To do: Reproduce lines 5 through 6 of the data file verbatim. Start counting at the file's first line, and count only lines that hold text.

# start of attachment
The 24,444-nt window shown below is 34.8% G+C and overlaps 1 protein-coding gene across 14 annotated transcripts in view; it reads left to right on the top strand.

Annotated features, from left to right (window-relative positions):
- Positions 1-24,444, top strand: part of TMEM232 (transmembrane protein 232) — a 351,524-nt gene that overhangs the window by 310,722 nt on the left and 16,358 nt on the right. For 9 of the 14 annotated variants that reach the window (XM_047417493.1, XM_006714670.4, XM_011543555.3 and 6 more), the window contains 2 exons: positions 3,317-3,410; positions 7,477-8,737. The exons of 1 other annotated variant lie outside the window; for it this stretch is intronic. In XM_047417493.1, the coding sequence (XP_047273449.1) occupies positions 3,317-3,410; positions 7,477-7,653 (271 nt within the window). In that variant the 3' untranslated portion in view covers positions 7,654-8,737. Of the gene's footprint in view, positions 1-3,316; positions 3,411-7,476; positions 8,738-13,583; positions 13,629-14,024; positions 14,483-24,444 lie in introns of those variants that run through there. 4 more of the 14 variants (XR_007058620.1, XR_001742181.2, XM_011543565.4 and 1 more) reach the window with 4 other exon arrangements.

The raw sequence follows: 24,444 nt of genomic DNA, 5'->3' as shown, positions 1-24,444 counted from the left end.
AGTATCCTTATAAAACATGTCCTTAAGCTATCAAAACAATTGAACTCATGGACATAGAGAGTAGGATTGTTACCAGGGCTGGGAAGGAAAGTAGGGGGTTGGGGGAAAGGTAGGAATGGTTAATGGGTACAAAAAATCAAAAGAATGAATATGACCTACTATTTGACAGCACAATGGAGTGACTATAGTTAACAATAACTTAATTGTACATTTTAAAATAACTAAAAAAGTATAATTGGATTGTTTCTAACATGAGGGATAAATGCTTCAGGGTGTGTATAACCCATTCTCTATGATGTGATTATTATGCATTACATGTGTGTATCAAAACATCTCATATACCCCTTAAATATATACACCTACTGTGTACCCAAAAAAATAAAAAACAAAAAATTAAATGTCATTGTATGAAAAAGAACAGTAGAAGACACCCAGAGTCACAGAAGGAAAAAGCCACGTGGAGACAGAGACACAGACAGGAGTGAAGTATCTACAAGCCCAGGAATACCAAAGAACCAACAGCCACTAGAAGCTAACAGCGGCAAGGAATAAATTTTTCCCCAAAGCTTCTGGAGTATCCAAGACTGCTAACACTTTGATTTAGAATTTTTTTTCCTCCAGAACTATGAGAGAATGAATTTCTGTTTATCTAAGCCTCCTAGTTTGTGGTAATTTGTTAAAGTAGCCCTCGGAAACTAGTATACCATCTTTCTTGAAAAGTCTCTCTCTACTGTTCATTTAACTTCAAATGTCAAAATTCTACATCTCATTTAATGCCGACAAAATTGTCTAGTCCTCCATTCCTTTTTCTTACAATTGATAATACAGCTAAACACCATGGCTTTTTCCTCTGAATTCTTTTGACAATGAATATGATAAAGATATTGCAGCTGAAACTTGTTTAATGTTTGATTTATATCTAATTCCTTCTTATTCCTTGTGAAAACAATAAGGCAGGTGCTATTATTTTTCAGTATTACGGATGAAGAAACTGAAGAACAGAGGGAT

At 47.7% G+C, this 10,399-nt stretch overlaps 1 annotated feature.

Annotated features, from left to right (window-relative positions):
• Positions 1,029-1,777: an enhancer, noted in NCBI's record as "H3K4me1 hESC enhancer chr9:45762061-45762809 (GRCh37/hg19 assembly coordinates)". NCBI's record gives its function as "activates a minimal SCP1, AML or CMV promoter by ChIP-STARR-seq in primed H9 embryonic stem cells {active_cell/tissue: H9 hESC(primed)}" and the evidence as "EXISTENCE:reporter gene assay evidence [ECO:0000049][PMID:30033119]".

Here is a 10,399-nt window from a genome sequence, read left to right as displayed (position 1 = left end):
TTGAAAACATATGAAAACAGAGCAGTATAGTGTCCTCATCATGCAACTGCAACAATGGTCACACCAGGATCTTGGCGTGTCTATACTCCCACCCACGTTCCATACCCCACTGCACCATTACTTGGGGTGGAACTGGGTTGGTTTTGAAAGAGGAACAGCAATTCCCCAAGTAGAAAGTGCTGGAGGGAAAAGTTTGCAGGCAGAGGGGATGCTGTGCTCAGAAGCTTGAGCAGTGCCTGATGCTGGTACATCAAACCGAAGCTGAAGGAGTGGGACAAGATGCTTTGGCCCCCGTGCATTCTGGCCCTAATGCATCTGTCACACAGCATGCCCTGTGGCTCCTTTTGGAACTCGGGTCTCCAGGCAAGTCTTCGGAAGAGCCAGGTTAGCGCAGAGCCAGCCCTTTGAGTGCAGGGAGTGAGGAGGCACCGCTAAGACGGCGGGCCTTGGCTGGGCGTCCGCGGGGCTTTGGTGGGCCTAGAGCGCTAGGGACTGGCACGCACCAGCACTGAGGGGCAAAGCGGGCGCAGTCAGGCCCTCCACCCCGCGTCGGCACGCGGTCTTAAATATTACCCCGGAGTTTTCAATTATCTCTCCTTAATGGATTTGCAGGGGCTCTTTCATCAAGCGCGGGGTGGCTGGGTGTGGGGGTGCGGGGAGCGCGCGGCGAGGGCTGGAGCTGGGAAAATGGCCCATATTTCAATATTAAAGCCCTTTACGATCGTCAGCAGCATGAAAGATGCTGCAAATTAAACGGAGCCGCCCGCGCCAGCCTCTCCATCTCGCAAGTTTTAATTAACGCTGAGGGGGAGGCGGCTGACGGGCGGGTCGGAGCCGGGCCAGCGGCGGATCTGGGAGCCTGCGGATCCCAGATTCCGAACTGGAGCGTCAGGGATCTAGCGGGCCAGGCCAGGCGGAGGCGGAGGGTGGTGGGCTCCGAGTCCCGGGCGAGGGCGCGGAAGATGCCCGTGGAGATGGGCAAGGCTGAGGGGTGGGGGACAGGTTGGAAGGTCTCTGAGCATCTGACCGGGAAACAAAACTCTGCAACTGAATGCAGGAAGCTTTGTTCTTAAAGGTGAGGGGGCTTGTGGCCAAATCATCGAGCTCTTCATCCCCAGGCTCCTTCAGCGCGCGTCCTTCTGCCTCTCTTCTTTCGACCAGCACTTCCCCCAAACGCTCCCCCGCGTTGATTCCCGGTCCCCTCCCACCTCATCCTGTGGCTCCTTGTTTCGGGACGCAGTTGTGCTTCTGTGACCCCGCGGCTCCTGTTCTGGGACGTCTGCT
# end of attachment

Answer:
AGTATCCTTATAAAACATGTCCTTAAGCTATCAAAACAATTGAACTCATGGACATAGAGAGTAGGATTGTTACCAGGGCTGGGAAGGAAAGTAGGGGGTTGGGGGAAAGGTAGGAATGGTTAATGGGTACAAAAAATCAAAAGAATGAATATGACCTACTATTTGACAGCACAATGGAGTGACTATAGTTAACAATAACTTAATTGTACATTTTAAAATAACTAAAAAAGTATAATTGGATTGTTTCTAACATGAGGGATAAATGCTTCAGGGTGTGTATAACCCATTCTCTATGATGTGATTATTATGCATTACATGTGTGTATCAAAACATCTCATATACCCCTTAAATATATACACCTACTGTGTACCCAAAAAAATAAAAAACAAAAAATTAAATGTCATTGTATGAAAAAGAACAGTAGAAGACACCCAGAGTCACAGAAGGAAAAAGCCACGTGGAGACAGAGACACAGACAGGAGTGAAGTATCTACAAGCCCAGGAATACCAAAGAACCAACAGCCACTAGAAGCTAACAGCGGCAAGGAATAAATTTTTCCCCAAAGCTTCTGGAGTATCCAAGACTGCTAACACTTTGATTTAGAATTTTTTTTCCTCCAGAACTATGAGAGAATGAATTTCTGTTTATCTAAGCCTCCTAGTTTGTGGTAATTTGTTAAAGTAGCCCTCGGAAACTAGTATACCATCTTTCTTGAAAAGTCTCTCTCTACTGTTCATTTAACTTCAAATGTCAAAATTCTACATCTCATTTAATGCCGACAAAATTGTCTAGTCCTCCATTCCTTTTTCTTACAATTGATAATACAGCTAAACACCATGGCTTTTTCCTCTGAATTCTTTTGACAATGAATATGATAAAGATATTGCAGCTGAAACTTGTTTAATGTTTGATTTATATCTAATTCCTTCTTATTCCTTGTGAAAACAATAAGGCAGGTGCTATTATTTTTCAGTATTACGGATGAAGAAACTGAAGAACAGAGGGAT

At 47.7% G+C, this 10,399-nt stretch overlaps 1 annotated feature.